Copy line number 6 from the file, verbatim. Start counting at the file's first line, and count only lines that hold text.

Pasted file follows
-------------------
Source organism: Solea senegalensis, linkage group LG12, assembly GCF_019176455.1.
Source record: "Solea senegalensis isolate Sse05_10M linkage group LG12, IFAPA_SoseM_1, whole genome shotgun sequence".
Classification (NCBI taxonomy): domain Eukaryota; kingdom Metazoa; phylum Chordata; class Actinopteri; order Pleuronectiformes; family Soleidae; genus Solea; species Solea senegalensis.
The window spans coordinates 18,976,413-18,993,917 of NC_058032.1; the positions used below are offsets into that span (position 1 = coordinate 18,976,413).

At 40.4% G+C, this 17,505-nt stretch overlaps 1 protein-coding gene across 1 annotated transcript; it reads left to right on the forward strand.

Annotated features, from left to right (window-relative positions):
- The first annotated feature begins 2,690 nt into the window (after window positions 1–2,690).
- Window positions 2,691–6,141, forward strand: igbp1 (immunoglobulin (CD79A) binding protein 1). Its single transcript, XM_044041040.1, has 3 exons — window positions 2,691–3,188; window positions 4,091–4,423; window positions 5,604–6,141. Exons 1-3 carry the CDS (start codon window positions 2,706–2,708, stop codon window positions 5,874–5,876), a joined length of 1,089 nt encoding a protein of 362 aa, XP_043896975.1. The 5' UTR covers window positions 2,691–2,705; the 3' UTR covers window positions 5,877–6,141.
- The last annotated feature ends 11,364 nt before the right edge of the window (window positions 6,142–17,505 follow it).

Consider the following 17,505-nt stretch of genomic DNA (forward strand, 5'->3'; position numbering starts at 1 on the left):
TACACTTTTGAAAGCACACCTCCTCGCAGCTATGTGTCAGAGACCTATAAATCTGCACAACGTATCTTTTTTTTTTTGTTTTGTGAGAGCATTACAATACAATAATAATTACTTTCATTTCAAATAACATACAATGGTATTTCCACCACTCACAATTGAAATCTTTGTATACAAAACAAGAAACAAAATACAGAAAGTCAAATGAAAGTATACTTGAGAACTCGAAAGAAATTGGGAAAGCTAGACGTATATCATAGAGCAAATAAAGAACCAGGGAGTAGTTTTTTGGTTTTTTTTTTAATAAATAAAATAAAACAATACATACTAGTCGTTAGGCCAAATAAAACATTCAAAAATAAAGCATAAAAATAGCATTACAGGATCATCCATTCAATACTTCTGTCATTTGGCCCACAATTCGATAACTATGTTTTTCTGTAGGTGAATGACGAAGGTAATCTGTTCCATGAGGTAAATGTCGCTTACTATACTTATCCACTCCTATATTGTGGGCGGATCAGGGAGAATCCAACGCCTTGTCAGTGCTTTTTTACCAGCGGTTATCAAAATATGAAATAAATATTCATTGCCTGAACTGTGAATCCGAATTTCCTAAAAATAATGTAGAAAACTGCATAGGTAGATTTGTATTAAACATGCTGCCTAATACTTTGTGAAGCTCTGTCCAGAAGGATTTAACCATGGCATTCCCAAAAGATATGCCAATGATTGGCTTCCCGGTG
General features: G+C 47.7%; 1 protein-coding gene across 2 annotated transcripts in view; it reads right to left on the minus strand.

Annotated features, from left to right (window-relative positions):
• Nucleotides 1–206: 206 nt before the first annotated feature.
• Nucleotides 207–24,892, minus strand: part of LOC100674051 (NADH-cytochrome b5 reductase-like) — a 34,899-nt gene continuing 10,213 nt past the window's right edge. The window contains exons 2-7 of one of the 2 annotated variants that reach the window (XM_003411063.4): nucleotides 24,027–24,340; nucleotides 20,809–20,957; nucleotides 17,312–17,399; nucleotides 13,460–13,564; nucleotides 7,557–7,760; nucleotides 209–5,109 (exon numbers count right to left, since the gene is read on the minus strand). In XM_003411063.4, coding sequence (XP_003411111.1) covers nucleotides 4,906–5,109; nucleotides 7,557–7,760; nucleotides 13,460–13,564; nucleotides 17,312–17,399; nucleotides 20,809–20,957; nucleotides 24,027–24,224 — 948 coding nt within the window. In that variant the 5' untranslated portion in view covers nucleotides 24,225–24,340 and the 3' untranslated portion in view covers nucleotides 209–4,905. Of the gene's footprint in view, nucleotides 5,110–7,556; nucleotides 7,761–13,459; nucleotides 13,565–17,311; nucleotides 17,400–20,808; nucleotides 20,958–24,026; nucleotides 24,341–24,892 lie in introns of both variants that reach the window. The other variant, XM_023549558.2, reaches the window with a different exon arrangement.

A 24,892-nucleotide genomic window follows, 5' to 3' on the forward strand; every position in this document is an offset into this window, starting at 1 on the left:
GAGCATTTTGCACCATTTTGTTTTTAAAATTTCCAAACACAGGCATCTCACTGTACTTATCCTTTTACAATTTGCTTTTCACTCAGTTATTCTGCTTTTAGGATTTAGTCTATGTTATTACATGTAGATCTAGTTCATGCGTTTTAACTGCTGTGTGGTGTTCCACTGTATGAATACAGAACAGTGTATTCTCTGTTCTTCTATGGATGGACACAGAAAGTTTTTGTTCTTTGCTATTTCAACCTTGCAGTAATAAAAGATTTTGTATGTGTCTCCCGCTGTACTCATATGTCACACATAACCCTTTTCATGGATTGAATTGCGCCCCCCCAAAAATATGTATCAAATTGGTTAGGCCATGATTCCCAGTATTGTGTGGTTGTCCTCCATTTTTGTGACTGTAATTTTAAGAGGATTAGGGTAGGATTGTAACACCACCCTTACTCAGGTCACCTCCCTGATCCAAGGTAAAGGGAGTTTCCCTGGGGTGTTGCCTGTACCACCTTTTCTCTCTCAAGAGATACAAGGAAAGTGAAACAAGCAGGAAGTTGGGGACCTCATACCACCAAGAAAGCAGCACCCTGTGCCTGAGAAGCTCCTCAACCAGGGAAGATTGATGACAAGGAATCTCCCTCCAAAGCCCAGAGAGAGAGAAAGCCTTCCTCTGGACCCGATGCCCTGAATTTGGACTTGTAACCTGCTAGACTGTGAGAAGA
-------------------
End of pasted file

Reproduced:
Annotated features, from left to right (window-relative positions):